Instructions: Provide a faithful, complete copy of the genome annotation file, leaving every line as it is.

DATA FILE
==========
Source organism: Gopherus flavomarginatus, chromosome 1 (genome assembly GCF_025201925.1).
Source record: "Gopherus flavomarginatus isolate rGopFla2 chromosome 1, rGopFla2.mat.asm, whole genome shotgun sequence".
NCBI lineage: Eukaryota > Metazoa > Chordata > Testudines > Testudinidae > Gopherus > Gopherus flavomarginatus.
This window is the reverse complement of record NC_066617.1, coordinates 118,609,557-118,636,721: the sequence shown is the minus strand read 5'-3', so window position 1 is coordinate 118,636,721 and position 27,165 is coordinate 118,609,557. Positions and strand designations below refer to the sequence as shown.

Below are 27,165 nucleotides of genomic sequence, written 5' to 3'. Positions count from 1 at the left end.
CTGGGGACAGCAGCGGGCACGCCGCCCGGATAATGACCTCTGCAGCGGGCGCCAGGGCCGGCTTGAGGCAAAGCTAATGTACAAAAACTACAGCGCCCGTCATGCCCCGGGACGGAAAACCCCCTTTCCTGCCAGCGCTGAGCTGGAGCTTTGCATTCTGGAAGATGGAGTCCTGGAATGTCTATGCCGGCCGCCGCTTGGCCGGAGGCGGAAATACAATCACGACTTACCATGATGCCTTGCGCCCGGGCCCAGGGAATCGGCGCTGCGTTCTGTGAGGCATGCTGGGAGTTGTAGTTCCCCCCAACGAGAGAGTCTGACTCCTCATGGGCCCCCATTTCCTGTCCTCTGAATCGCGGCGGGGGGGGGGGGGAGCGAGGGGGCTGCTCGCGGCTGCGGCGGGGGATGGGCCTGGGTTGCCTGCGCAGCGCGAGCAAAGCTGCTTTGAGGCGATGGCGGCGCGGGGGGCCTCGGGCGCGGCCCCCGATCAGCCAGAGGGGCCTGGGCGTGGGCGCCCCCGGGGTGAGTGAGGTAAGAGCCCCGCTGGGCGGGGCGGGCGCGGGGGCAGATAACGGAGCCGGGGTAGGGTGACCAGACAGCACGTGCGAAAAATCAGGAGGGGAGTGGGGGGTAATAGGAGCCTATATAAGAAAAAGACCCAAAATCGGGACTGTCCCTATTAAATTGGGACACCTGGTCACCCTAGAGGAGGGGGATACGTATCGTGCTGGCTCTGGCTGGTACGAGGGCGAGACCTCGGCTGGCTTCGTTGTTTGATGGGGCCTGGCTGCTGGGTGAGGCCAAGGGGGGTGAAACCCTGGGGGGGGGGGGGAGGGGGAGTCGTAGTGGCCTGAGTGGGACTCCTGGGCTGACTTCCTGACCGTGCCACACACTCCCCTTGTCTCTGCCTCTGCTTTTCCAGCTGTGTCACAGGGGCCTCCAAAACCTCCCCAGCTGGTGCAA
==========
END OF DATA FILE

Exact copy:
Source organism: Gopherus flavomarginatus, chromosome 1 (genome assembly GCF_025201925.1).
Source record: "Gopherus flavomarginatus isolate rGopFla2 chromosome 1, rGopFla2.mat.asm, whole genome shotgun sequence".
NCBI lineage: Eukaryota > Metazoa > Chordata > Testudines > Testudinidae > Gopherus > Gopherus flavomarginatus.
This window is the reverse complement of record NC_066617.1, coordinates 118,609,557-118,636,721: the sequence shown is the minus strand read 5'-3', so window position 1 is coordinate 118,636,721 and position 27,165 is coordinate 118,609,557. Positions and strand designations below refer to the sequence as shown.

Below are 27,165 nucleotides of genomic sequence, written 5' to 3'. Positions count from 1 at the left end.
CTGGGGACAGCAGCGGGCACGCCGCCCGGATAATGACCTCTGCAGCGGGCGCCAGGGCCGGCTTGAGGCAAAGCTAATGTACAAAAACTACAGCGCCCGTCATGCCCCGGGACGGAAAACCCCCTTTCCTGCCAGCGCTGAGCTGGAGCTTTGCATTCTGGAAGATGGAGTCCTGGAATGTCTATGCCGGCCGCCGCTTGGCCGGAGGCGGAAATACAATCACGACTTACCATGATGCCTTGCGCCCGGGCCCAGGGAATCGGCGCTGCGTTCTGTGAGGCATGCTGGGAGTTGTAGTTCCCCCCAACGAGAGAGTCTGACTCCTCATGGGCCCCCATTTCCTGTCCTCTGAATCGCGGCGGGGGGGGGGGGGAGCGAGGGGGCTGCTCGCGGCTGCGGCGGGGGATGGGCCTGGGTTGCCTGCGCAGCGCGAGCAAAGCTGCTTTGAGGCGATGGCGGCGCGGGGGGCCTCGGGCGCGGCCCCCGATCAGCCAGAGGGGCCTGGGCGTGGGCGCCCCCGGGGTGAGTGAGGTAAGAGCCCCGCTGGGCGGGGCGGGCGCGGGGGCAGATAACGGAGCCGGGGTAGGGTGACCAGACAGCACGTGCGAAAAATCAGGAGGGGAGTGGGGGGTAATAGGAGCCTATATAAGAAAAAGACCCAAAATCGGGACTGTCCCTATTAAATTGGGACACCTGGTCACCCTAGAGGAGGGGGATACGTATCGTGCTGGCTCTGGCTGGTACGAGGGCGAGACCTCGGCTGGCTTCGTTGTTTGATGGGGCCTGGCTGCTGGGTGAGGCCAAGGGGGGTGAAACCCTGGGGGGGGGGGGGAGGGGGAGTCGTAGTGGCCTGAGTGGGACTCCTGGGCTGACTTCCTGACCGTGCCACACACTCCCCTTGTCTCTGCCTCTGCTTTTCCAGCTGTGTCACAGGGGCCTCCAAAACCTCCCCAGCTGGTGCAA